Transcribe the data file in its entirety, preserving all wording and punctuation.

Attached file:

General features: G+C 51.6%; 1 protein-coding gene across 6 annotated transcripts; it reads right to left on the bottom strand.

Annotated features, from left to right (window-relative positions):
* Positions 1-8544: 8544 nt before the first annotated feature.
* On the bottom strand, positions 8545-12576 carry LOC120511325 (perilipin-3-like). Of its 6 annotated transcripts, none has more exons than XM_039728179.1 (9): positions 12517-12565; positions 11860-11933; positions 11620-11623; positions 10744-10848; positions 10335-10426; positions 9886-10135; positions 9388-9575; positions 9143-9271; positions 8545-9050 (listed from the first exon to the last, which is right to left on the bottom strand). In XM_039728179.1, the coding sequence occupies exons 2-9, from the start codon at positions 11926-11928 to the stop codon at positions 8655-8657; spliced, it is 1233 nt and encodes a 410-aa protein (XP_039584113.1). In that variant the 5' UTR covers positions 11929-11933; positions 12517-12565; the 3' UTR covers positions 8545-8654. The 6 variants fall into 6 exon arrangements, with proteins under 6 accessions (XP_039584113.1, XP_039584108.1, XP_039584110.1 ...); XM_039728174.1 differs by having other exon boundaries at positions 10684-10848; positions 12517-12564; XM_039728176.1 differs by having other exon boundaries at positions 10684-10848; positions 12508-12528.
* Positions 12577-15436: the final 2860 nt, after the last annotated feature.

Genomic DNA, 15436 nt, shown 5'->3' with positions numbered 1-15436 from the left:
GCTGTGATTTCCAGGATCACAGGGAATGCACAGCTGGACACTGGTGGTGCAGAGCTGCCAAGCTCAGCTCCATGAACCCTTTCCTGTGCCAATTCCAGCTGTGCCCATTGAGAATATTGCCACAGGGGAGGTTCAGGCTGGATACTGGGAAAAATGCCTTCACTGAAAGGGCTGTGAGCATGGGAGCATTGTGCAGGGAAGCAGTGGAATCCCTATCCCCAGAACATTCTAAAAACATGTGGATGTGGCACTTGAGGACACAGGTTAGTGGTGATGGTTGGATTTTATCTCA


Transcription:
General features: G+C 51.6%; 1 protein-coding gene across 6 annotated transcripts; it reads right to left on the bottom strand.

Annotated features, from left to right (window-relative positions):
* Positions 1-8544: 8544 nt before the first annotated feature.
* On the bottom strand, positions 8545-12576 carry LOC120511325 (perilipin-3-like). Of its 6 annotated transcripts, none has more exons than XM_039728179.1 (9): positions 12517-12565; positions 11860-11933; positions 11620-11623; positions 10744-10848; positions 10335-10426; positions 9886-10135; positions 9388-9575; positions 9143-9271; positions 8545-9050 (listed from the first exon to the last, which is right to left on the bottom strand). In XM_039728179.1, the coding sequence occupies exons 2-9, from the start codon at positions 11926-11928 to the stop codon at positions 8655-8657; spliced, it is 1233 nt and encodes a 410-aa protein (XP_039584113.1). In that variant the 5' UTR covers positions 11929-11933; positions 12517-12565; the 3' UTR covers positions 8545-8654. The 6 variants fall into 6 exon arrangements, with proteins under 6 accessions (XP_039584113.1, XP_039584108.1, XP_039584110.1 ...); XM_039728174.1 differs by having other exon boundaries at positions 10684-10848; positions 12517-12564; XM_039728176.1 differs by having other exon boundaries at positions 10684-10848; positions 12508-12528.
* Positions 12577-15436: the final 2860 nt, after the last annotated feature.

Genomic DNA, 15436 nt, shown 5'->3' with positions numbered 1-15436 from the left:
GCTGTGATTTCCAGGATCACAGGGAATGCACAGCTGGACACTGGTGGTGCAGAGCTGCCAAGCTCAGCTCCATGAACCCTTTCCTGTGCCAATTCCAGCTGTGCCCATTGAGAATATTGCCACAGGGGAGGTTCAGGCTGGATACTGGGAAAAATGCCTTCACTGAAAGGGCTGTGAGCATGGGAGCATTGTGCAGGGAAGCAGTGGAATCCCTATCCCCAGAACATTCTAAAAACATGTGGATGTGGCACTTGAGGACACAGGTTAGTGGTGATGGTTGGATTTTATCTCA